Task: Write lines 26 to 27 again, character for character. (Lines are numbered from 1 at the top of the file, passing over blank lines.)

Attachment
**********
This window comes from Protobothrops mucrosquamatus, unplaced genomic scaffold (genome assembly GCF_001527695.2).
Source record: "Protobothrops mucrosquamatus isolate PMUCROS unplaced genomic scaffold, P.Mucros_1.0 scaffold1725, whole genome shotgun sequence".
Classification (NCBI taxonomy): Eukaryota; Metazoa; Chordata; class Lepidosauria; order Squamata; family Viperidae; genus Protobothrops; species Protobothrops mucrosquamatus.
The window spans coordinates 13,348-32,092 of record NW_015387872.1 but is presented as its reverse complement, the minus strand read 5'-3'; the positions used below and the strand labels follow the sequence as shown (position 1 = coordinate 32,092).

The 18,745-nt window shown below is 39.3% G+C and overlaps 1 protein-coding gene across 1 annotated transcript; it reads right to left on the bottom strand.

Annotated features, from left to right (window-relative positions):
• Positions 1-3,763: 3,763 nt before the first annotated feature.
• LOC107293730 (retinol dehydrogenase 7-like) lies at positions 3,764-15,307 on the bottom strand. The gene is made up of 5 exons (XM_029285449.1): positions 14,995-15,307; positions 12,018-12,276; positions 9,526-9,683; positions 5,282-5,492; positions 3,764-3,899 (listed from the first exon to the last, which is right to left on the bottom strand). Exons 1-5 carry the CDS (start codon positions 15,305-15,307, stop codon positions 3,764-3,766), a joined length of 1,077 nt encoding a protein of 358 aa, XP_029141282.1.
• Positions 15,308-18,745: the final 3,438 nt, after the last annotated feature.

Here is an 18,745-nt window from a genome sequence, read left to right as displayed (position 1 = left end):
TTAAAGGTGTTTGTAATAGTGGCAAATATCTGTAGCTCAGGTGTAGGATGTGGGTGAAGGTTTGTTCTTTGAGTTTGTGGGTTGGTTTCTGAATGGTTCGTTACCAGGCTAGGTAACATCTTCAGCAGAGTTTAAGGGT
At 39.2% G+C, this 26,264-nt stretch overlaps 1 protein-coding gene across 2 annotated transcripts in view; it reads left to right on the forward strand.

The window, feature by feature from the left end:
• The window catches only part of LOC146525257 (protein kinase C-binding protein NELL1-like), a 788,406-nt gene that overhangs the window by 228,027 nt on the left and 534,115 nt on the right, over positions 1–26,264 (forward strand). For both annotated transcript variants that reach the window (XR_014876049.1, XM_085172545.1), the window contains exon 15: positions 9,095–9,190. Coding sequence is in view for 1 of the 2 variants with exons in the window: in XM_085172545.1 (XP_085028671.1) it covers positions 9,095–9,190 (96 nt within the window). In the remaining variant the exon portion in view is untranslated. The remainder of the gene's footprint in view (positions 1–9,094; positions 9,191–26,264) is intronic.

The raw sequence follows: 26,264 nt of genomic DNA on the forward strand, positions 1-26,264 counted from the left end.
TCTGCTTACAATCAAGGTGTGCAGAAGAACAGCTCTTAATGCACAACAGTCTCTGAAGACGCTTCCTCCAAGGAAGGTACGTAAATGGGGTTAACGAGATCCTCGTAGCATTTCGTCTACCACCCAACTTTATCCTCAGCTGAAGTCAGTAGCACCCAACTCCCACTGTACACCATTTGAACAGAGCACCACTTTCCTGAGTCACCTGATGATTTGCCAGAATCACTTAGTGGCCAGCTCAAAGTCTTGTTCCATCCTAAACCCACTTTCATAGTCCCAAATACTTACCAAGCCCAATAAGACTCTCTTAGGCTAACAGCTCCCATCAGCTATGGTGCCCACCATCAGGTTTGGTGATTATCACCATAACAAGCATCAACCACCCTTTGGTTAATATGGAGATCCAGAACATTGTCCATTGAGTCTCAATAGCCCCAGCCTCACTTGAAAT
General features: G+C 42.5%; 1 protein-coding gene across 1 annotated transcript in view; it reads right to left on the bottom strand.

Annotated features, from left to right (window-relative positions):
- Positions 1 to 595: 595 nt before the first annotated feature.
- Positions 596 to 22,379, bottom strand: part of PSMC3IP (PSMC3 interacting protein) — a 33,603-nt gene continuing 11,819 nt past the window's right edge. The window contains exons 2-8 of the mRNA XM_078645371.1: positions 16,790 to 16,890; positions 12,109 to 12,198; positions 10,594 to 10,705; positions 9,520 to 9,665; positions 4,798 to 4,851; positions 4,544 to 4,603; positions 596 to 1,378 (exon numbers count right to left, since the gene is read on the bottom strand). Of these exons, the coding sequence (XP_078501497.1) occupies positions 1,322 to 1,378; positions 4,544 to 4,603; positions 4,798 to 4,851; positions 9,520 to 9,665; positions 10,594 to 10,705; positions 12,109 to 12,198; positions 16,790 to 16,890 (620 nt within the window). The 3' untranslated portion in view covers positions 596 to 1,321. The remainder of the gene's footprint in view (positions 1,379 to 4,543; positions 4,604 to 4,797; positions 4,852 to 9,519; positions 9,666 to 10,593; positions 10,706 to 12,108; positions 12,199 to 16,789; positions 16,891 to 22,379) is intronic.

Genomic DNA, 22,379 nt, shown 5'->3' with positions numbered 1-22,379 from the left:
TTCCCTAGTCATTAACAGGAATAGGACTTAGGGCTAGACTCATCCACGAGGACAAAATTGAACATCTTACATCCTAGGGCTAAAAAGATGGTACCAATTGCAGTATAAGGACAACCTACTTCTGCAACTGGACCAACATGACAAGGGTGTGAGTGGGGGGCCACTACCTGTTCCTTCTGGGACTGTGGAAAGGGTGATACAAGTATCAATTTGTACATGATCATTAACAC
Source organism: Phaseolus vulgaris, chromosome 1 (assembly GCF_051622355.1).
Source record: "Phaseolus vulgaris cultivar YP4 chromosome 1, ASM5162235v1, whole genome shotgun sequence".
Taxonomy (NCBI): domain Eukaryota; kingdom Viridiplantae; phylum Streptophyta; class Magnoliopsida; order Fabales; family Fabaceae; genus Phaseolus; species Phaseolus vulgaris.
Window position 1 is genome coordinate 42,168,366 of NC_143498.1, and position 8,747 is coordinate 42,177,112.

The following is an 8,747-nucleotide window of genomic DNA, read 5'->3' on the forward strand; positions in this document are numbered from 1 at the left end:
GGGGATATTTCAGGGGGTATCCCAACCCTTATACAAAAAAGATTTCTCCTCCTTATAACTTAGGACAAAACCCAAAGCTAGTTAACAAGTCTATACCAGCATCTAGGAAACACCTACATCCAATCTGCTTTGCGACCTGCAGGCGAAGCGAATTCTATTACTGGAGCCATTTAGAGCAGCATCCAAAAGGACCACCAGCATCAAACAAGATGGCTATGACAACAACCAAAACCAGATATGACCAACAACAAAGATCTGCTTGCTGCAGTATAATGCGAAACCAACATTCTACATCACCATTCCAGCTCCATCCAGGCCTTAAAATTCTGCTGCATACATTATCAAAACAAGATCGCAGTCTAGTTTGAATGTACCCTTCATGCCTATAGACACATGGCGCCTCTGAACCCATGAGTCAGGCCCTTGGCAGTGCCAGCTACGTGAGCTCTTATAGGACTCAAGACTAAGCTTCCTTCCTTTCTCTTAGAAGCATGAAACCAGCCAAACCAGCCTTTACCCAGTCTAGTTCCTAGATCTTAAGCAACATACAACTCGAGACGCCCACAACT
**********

Window position 1 is genome coordinate 42,168,366 of NC_143498.1, and position 8,747 is coordinate 42,177,112.

The following is an 8,747-nucleotide window of genomic DNA, read 5'->3' on the forward strand; positions in this document are numbered from 1 at the left end: